Disney’s Tinker Bell franchise has been one of the greatest examples of a direct-to-video franchise done right. In fact, these films are so consistently good or above-average that it’s a surprise none of them has made it to the big screen yet. Almost all of the other Disney direct-to-video films have been more of a cash grab. Sequels to The Lion King, Tarzan, and Aladdin, all failed in terms of premise and filmmaking, but what succeeded more in terms of filmmaking is a series that was intended to be direct-to-video from the very beginning. This sixth entry to the franchise may not be among the finest films in it but is still better than middling and above-average. Tinker Bell and the Legend of the NeverBeast might potentially be the weakest of all of them, but it has very few things to consider terrible.
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To download the film, click on the Download button at the end of the review. The movie is available on Disney+ and other digital platforms.
The Movie Review
The film begins with an emphasis on Fawn, who faces a lot of backlashes at the hands of Queen Clarion due to being a cause of an incident involving a baby hawk that was supposed to remain hidden from everyone else. She then returns the baby hawk to its home, and around the same time hears a terrifying roar, which happens to be coming from a never-before-seen creature (who she names Gruff) resting in a cave beneath the earth itself.
Surprisingly, the creature had been building some structures around Pixie Hollow, which Fawn ends up helping it with despite not knowing why and how exactly it was doing it. Another fairy, named Nyx, gets on to investigating the matter and learns that the creature awakens once in every million years, and can transform into an even more terrifying form that is strong enough to cause the destruction of the entire Pixie Hollow.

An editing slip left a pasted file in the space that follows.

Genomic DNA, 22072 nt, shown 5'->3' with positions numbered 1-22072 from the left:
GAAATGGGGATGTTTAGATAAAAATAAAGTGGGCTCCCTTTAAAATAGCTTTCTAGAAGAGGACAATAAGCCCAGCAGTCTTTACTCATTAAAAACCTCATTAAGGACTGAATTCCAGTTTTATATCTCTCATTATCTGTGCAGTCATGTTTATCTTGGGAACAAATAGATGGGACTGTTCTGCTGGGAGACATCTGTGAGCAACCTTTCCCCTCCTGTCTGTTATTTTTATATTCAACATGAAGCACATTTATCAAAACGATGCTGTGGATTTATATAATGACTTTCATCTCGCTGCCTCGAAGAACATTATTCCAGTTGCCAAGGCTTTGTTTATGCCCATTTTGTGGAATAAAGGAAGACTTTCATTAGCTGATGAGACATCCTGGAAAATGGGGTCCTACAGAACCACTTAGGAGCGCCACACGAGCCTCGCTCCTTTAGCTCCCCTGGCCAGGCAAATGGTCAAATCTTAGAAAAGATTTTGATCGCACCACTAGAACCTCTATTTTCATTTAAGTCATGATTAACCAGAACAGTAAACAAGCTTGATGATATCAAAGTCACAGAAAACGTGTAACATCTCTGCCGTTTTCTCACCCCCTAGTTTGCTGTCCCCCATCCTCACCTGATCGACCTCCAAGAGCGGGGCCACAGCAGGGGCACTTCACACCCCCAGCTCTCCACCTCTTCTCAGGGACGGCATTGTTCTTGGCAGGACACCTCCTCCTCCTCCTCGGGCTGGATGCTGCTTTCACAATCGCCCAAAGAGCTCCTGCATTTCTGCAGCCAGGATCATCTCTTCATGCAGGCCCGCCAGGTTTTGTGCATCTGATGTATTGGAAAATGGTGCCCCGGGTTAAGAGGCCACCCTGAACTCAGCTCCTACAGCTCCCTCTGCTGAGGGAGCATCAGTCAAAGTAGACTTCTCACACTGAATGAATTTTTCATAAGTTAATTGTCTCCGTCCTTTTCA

Fawn, friendly as ever, chooses to be optimistic about the beast and somewhat wants to tell Queen Clarion about how gentle the beast is, despite the risks of that. Nyx, however, gets to her first and tells her about the risks that the beast could bring upon Pixie Hollow. Clarion, who hears the two contrasting opinions hopes for the two to opt for the right decision.
From there onward begins the journey of Fawn and Tinker Bell for the future of this unusually friendly beast. It’s a premise a bunch of films has already explored, and it’s executed in mostly positive ways in this film’s case. It may not have the best dialogue-writing, but never do the dialogue sound bad. It’s just that the film is too minimalistic in its premise and doesn’t offer as many new things as most of its predecessors did.
The theme of a kind beast is an interesting one despite the minimalism, but it could’ve been executed in many better ways. The dynamic between Fawn and Tinker Bell is well written too, even though the film’s pacing may be too repetitive at times.
The script by Kate Kondell, Mark McCorkle, Tom Rogers, and Robert Schooley just manages to get the job done. Expect more positives than negatives, but not by much. The dialogue-writing is definitely quite weaker than the predecessors, but the pros still manage to outweigh the cons, even if by the slightest. The film is very beautiful to look at, and, surprisingly, such a well-animated film is only direct-to-video. Joel McNeely’s original score fits the film just as it fit the predecessors. Steve Loter’s direction isn’t really the best option for this series, but it does succeed in making the film somewhat enjoyable.
The Bottom Line
Tinker Bell and the Legend of the NeverBeast may be the weakest entry to the entire franchise, but is still nothing to recommend others against. It’s quite above-average, to say the least, but for a direct-to-video film, it’s definitely relatively out-of-the-ordinary. The repetitiveness may make it less of an interesting watch than its predecessors, but it’s not a film you need to sleep on either.